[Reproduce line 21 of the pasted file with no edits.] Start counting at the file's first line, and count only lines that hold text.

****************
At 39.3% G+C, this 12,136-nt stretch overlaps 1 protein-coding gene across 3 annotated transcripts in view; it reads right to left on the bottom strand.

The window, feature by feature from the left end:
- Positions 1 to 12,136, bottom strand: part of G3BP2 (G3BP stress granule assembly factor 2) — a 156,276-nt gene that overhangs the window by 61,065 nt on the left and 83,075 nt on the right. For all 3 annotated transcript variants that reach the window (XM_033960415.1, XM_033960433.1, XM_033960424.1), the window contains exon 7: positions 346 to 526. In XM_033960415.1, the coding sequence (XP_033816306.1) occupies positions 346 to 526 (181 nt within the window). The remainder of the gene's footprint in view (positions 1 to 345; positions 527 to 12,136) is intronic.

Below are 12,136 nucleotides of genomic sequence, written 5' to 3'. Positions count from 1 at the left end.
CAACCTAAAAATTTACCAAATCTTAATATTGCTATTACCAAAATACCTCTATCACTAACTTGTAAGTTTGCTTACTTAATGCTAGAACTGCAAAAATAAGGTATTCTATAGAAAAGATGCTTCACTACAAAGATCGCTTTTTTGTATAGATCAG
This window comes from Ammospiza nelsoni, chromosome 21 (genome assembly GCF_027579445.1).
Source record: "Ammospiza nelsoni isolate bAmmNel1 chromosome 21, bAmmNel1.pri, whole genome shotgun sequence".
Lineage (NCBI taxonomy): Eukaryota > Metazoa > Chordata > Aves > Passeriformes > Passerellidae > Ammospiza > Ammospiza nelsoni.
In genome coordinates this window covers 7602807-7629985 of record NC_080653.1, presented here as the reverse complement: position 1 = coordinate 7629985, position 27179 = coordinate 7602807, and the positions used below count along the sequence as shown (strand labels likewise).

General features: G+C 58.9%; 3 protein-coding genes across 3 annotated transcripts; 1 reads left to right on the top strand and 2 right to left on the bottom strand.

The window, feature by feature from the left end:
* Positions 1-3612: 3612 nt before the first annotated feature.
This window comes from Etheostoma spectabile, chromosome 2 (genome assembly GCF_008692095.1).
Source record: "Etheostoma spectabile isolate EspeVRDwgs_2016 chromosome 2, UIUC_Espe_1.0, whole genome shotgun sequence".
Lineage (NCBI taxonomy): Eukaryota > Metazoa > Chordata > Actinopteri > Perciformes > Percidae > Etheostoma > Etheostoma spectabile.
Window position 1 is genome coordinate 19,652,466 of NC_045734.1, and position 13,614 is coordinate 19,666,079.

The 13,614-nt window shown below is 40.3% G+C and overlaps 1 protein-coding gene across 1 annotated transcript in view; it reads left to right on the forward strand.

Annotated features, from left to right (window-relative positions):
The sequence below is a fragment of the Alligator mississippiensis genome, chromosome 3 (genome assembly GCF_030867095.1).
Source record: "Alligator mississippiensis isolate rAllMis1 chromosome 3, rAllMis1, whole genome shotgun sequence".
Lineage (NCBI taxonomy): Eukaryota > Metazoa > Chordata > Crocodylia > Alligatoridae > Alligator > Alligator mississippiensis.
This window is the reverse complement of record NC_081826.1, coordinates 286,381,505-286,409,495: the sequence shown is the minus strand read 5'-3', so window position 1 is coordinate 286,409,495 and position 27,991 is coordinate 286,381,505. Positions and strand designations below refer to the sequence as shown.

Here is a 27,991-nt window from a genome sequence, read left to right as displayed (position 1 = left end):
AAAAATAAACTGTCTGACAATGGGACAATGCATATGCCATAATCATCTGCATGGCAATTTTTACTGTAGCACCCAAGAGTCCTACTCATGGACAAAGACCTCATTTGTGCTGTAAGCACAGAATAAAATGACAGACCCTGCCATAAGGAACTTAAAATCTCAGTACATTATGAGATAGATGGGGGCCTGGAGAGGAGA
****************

Lineage (NCBI taxonomy): Eukaryota > Metazoa > Chordata > Crocodylia > Alligatoridae > Alligator > Alligator mississippiensis.